Caution: risque language in some of the following items.

Byter Charles X mentioned, in an email, of a witty response in the House by Gough Whitlam when he was PM. That has inspired today’s post . . .

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“No, not at all, Joe is just a buffoon out of his depth”.

- Bob Carr, Premier of NSW, when asked whether he was offended by a derogatory remark about Sydney made by Joe Hockey, Federal Minister for Tourism, whilst in Tokyo.

Bob Carr

Joe Hockey

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Whilst Gough Witlam was PM, rural MP Sir Winton Turbull shouted at him 'I am a Country member'. 

Whitlam quickly responded with 'We remember', which earned applause from both sides of the House. 

Whitlam later elaborated: 'He could not understand why, for the first time in all the years he had been speaking in the House, there was instant and loud applause from both sides.” 

Gough Whitlam in later years

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“By way of personal instinct, I have an inherent distaste for grandiose rhetorical statements, which don’t have any substantive dimension to them.”

Kevin Rudd, Prime Minister

Kevin Rudd

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“(Sydney Lord Mayor) Clover Moore couldn’t get a fuck on a troop ship coming home.”

- Paul Keating on leaving a planning meeting

Paul Keating

Clover Moore

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MP Nicola Roxon told the Liberal MP Peter Dutton, while proffering a box of unused Howard Government promotional golf balls, ”I can give you some balls if you want them”.

Nicola Roxon

Peter Dutton

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“If there was a university degree for greed, you cunts would all get first-class honours.”

- Paul Keating, then Treasurer, in 1985 after backbenchers had complained about having to substantiate, for tax purposes, their electoral allowances

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John Gorton, Prime Minister of Australia 1968-1971, was accused of having an affair with his personal assistant Ainsley Gotto. Gorton relied on Gotto for political advice. When Minister for the Air Dudley Erwin was omitted from the Ministry following a reshuffle in 1969, Erwin was asked the reason by media representatives. He famously replied “It wiggles, it's shapely and its name is Ainsley Gotto.”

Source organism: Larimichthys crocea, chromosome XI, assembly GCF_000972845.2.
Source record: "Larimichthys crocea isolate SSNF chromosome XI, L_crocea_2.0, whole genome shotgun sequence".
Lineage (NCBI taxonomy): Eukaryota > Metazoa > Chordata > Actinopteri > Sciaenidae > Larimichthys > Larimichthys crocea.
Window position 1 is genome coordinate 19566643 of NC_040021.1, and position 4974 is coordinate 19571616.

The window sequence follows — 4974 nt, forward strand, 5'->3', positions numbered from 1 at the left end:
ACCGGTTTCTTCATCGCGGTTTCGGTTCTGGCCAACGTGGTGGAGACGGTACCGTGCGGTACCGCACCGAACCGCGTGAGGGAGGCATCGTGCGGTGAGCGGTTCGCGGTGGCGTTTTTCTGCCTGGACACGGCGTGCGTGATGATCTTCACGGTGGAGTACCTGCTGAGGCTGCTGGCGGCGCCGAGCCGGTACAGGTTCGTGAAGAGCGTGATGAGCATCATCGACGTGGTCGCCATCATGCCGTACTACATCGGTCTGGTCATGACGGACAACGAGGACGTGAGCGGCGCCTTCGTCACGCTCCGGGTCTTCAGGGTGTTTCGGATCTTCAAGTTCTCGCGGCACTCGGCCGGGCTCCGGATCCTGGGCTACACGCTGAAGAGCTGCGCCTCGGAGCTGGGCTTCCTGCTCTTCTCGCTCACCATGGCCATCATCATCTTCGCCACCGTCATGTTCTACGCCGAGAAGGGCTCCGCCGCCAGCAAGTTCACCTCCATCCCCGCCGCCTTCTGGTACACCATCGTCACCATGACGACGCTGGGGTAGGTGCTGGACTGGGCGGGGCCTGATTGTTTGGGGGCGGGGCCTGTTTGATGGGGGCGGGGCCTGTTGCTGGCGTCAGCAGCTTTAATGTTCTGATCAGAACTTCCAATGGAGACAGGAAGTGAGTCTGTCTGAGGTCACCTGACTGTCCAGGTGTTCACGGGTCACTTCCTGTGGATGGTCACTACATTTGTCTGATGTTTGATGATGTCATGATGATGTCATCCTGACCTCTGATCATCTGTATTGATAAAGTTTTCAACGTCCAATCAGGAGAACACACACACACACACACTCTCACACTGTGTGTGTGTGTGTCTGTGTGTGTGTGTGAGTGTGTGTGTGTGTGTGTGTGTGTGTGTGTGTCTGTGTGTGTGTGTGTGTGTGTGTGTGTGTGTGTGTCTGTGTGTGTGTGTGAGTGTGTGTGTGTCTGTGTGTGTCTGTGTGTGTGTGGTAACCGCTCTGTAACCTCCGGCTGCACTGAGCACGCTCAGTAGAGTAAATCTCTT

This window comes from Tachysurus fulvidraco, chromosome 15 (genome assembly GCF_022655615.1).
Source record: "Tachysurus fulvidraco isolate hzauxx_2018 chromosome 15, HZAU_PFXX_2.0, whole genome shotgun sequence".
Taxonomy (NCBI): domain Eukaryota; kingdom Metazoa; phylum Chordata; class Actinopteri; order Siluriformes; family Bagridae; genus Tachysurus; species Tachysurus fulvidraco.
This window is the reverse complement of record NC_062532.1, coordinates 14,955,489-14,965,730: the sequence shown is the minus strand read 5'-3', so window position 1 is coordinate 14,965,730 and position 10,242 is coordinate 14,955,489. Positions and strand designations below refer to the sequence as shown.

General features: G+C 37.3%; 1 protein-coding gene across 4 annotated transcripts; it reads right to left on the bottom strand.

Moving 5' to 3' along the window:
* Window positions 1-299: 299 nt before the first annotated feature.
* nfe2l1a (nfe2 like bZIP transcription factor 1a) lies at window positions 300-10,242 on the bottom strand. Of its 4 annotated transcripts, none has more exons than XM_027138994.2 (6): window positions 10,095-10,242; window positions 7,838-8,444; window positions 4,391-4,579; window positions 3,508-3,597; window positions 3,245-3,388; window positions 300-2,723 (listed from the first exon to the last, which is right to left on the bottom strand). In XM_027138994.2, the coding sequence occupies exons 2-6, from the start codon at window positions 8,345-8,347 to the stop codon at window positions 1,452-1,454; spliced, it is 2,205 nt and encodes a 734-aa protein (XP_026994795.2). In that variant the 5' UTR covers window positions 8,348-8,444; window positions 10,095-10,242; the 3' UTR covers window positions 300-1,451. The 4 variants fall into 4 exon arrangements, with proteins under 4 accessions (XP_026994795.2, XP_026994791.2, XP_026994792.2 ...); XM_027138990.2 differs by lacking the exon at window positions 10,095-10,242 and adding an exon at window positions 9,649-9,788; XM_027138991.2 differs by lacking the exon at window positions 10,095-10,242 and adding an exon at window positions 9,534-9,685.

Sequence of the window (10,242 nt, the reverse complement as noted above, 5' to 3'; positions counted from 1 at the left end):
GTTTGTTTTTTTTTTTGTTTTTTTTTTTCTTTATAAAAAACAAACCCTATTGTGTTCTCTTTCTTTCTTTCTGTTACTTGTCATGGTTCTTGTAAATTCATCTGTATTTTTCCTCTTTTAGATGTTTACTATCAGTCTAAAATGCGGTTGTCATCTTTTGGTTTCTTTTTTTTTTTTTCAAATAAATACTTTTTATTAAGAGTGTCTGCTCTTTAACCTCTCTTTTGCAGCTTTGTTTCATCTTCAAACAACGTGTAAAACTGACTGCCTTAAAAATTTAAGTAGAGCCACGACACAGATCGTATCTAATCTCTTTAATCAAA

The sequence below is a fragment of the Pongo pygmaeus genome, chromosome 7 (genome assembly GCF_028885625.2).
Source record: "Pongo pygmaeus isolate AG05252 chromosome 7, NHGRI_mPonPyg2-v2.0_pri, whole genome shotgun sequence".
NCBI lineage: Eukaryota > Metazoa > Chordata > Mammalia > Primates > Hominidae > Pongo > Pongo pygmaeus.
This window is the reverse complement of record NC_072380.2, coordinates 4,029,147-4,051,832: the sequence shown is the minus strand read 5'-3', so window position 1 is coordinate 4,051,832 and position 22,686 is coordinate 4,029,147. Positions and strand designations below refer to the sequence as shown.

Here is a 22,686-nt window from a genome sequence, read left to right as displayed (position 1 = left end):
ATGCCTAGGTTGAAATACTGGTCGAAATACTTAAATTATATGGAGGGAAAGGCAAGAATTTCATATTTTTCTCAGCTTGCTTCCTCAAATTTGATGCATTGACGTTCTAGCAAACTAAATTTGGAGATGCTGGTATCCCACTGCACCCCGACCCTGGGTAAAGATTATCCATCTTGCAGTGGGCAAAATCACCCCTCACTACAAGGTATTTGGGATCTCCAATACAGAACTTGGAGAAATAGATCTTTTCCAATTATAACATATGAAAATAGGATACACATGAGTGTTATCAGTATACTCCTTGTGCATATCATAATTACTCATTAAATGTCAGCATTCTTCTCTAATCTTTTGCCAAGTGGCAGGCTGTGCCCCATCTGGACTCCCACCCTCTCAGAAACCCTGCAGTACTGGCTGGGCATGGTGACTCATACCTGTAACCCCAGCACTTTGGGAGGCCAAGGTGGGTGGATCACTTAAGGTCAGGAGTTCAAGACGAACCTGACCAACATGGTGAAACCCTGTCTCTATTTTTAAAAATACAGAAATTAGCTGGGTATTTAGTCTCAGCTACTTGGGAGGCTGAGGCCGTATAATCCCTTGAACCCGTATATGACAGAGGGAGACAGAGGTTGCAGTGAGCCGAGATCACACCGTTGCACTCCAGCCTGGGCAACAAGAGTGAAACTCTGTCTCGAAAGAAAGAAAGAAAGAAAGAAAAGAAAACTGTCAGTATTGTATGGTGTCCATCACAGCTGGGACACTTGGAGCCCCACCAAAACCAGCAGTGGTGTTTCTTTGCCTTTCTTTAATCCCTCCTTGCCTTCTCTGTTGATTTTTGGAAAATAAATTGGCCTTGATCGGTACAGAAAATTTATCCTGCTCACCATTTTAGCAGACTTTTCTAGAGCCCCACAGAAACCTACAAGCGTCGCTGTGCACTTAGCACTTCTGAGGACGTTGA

On one occasion, an MP addressing the House in a speech critical of the Government asked why the Prime Minister was not present and where was he? “He’s gone to Mount Ainslie” interjected another MP, referring to a prominent landmark and tourist attraction in Canberra.

Ainsley Gotto and John Gorton

Mt Ainslie behind Old Parliament House

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"I ask you to carefully consider the record of my government and vote Labor.”

- Liberal Prime Minister William McMahon whilst campaigning in 1972. 

 William McMahon with wife Sonia

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Sir Henry Bolte, 38th and longest serving Premier of Victoria. Is also well remembered as the last Australian politician to approve capital punishment. Ronald Ryan had been sentenced to death by hanging for a prison break in which a guard had been killed. Bolte had the power to recommend clemency but declined to exercise it, arguing that the death penalty was a necessary deterrent for crime against government officials and law enforcement officers.

All calls for clemency, petitions and protests were to no avail and Ryan was hanged in 1967.

A journalist asked Bolte what he was doing at the moment that Ronald Ryan was hanged. “One of the three Ss, I suppose” he replied. When asked what he meant, he responded: “A shit, a shave or a shower.”


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“One of the benefits of global warming is there's not as many icebergs in the North Atlantic.”

- Clive Palmer, MP




Saturday, July 4, 2015

Quote for the day

“But what minutes! Count them by sensation, and not by calendars, and each moment is a day.”

- Benjamin Disraeli (1804 – 1881) 

British Conservative politician and writer, who twice served as Prime Minister. He played a central role in the creation of the modern Conservative Party, defining its policies and its broad outreach. Disraeli is remembered for his influential voice in world affairs, his political battles with the Liberal leader William Ewart Gladstone, and his one-nation conservatism or "Tory democracy". He made the Conservatives the party most identified with the glory and power of the British Empire. He is, at 2015, the only British Prime Minister of Jewish birth.